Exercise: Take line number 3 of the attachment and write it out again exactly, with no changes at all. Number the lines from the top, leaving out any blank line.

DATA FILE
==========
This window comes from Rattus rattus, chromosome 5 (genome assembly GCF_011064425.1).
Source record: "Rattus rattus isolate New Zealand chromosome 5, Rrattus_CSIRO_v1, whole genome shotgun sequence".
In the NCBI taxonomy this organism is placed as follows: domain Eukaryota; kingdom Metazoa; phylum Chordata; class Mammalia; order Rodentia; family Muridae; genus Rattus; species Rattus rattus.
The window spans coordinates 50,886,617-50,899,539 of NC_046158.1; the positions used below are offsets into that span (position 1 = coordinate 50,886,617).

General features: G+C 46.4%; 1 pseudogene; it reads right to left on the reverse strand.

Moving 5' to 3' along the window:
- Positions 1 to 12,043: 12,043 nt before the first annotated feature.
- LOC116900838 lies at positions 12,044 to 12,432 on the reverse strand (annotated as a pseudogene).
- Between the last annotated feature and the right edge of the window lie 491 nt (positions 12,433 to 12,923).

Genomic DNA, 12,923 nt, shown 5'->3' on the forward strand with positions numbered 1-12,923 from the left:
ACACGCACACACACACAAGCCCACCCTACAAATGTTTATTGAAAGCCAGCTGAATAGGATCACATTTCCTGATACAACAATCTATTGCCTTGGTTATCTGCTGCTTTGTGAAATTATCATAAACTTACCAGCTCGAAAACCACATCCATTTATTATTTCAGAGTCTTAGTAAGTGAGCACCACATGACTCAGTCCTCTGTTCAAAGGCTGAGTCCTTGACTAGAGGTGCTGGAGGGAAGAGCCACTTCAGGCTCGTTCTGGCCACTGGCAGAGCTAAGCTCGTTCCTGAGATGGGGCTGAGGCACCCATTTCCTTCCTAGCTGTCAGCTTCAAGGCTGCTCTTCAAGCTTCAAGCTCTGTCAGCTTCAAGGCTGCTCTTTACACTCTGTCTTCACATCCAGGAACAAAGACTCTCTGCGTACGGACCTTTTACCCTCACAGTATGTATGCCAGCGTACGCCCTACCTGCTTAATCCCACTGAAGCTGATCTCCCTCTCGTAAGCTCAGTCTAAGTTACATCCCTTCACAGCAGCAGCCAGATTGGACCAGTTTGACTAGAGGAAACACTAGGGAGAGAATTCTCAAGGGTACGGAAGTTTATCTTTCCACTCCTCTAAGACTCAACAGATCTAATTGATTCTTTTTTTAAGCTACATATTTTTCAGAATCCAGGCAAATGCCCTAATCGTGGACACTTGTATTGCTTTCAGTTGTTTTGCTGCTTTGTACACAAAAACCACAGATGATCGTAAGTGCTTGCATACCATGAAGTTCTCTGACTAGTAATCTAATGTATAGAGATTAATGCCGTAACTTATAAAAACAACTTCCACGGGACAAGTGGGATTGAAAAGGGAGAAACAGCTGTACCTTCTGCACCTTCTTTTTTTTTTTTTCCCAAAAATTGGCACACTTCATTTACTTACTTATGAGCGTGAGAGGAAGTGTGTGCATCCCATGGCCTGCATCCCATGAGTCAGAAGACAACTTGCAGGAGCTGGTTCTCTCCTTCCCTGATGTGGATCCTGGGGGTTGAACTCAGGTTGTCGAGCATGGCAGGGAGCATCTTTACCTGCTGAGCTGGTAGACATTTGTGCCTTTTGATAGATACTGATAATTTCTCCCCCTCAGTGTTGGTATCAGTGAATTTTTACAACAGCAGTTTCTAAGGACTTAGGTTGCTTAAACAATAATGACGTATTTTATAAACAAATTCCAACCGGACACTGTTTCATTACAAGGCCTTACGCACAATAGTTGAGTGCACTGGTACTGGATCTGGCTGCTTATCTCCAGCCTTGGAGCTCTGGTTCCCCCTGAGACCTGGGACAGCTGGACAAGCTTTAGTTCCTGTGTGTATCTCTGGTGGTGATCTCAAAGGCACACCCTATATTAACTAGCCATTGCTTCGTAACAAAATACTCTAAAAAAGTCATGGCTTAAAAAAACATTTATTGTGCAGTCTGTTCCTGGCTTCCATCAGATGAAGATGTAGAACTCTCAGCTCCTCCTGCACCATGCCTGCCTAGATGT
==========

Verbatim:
In the NCBI taxonomy this organism is placed as follows: domain Eukaryota; kingdom Metazoa; phylum Chordata; class Mammalia; order Rodentia; family Muridae; genus Rattus; species Rattus rattus.